HELENA - A state senator and suspended Blackfeet leader has pleaded guilty in tribal court to charges similar to those he faces in federal court over fleeing a sheriff's deputy who stopped him for erratic driving.
Shannon Augare's surprise tribal court appearance and guilty plea Wednesday is the latest twist in a case that has become a testing ground for federal versus tribal jurisdiction in prosecuting American Indians for misdemeanor crimes.
It is unclear what effect Augare's new plea will have on the pending charges of drunken driving, reckless driving and obstruction of a peace officer that he faces in U.S. District Court. A Nov. 7 trial is set in that case.
U.S. attorney spokeswoman Victoria Francis and Augare attorney Joe McKay both declined comment Thursday. Augare did not return a call or email.
Augare was charged, pleaded guilty and sentenced in one day Wednesday to threatening a public official, DUI and reckless driving, according to Blackfeet court documents obtained by The Associated Press.
Blackfeet Chief Judge Allie Edwards' order gives Augare a 37-day suspended jail sentence and a $1,150 fine. Augare won't have to pay any of that fine if he buys $200 worth of toys for a Toys for Tots program by Dec. 12.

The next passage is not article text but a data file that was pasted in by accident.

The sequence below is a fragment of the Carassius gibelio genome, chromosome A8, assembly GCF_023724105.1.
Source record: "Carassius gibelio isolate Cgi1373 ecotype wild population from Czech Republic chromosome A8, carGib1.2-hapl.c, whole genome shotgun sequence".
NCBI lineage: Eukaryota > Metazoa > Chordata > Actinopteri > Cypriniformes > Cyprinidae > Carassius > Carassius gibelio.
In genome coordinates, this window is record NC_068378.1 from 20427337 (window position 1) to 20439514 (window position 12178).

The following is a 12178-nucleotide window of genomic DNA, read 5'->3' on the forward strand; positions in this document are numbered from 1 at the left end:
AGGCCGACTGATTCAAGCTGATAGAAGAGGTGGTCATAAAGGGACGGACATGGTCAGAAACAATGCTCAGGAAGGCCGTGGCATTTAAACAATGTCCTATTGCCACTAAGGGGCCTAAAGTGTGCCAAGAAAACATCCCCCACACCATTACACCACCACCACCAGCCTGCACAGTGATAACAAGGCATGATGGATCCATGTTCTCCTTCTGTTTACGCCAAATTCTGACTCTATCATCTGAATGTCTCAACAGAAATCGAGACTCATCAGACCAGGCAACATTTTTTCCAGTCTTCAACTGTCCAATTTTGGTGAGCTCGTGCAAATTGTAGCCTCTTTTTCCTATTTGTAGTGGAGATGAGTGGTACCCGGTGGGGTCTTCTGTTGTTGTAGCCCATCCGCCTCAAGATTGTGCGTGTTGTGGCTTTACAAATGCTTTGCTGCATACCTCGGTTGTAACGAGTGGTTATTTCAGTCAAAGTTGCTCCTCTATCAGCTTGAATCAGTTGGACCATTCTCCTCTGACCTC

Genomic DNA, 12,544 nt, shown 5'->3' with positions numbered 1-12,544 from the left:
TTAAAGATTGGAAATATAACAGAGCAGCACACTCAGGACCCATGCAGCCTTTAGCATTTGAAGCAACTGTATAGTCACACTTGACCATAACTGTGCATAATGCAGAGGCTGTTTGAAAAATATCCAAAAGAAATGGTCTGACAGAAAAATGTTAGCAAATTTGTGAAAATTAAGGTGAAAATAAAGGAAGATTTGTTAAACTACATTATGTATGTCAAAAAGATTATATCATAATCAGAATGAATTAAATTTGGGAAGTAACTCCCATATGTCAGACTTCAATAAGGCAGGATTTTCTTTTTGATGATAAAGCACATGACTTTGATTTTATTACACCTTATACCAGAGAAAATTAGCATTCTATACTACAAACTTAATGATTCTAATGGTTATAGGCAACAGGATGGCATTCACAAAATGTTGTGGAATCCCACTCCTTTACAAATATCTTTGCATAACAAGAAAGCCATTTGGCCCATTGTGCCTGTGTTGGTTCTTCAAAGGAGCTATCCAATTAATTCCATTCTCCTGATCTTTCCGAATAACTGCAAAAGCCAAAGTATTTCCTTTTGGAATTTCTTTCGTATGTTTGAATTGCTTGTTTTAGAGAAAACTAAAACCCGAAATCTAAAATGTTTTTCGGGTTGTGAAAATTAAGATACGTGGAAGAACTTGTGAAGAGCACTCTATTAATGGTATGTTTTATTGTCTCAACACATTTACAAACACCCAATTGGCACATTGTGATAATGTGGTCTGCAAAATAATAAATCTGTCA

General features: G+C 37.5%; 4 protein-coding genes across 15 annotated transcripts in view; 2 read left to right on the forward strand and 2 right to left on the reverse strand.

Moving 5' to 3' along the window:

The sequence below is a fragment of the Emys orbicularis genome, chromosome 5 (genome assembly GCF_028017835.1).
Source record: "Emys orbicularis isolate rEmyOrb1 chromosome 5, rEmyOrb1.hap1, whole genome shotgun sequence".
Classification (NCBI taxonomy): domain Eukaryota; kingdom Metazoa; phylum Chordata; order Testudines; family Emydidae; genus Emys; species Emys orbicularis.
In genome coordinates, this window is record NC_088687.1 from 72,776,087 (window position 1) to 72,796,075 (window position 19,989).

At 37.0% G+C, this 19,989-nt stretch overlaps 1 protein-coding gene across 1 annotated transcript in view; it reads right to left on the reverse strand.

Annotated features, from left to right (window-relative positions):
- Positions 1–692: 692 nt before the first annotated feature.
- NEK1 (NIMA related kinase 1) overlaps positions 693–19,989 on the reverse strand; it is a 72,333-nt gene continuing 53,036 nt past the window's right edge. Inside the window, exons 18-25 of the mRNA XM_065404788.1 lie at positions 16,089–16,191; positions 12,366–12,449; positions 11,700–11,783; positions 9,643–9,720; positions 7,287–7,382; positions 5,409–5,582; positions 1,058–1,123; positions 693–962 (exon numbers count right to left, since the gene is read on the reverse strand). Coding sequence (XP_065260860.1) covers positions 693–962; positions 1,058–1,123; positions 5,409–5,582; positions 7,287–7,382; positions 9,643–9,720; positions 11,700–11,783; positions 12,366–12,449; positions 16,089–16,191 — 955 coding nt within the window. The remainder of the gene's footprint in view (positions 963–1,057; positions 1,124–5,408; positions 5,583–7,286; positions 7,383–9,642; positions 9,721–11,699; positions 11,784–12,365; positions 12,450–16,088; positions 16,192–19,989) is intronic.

Augare also is ordered to obtain a chemical dependency evaluation, according to the order.
Augare is accused of revving his engine and fleeing a Glacier County sheriff's deputy during a May traffic stop on U.S. Highway 2 within the northwestern Montana reservation's boundaries. The deputy did not pursue Augare, but turned the matter over to the Blackfeet law enforcement agency.
Blackfeet chief prosecutor Carl Pepion gave the case to the U.S. attorney's office after weeks without a decision on whether to prosecute Augare. Federal prosecutors filed charges of DUI, reckless driving and obstruction of a peace officer under the Assimilative Crimes Act, which allows them to apply state laws to offenses committed in federal enclaves that are not specifically addressed in federal law.
Pepion was not authorized to turn over the case to U.S. Attorney Mike Cotter, tribal officials said. The charges prompted a legal battle in which McKay, Augare's attorney, argued unsuccessfully that the Blackfeet tribe has sole jurisdiction over victimless misdemeanor cases involving Indians on the reservation.
U.S. Magistrate Judge Keith Strong ruled Oct. 1 the federal government shares jurisdiction with tribal governments in such cases.
A little more than three weeks later, Augare was charged and sentenced in tribal court.
Augare, a Browning Democrat, was suspended from the Blackfeet Tribal Business Council by chairman Willie Sharp Jr. after Augare refused the chairman's request to step aside until his legal problems are resolved.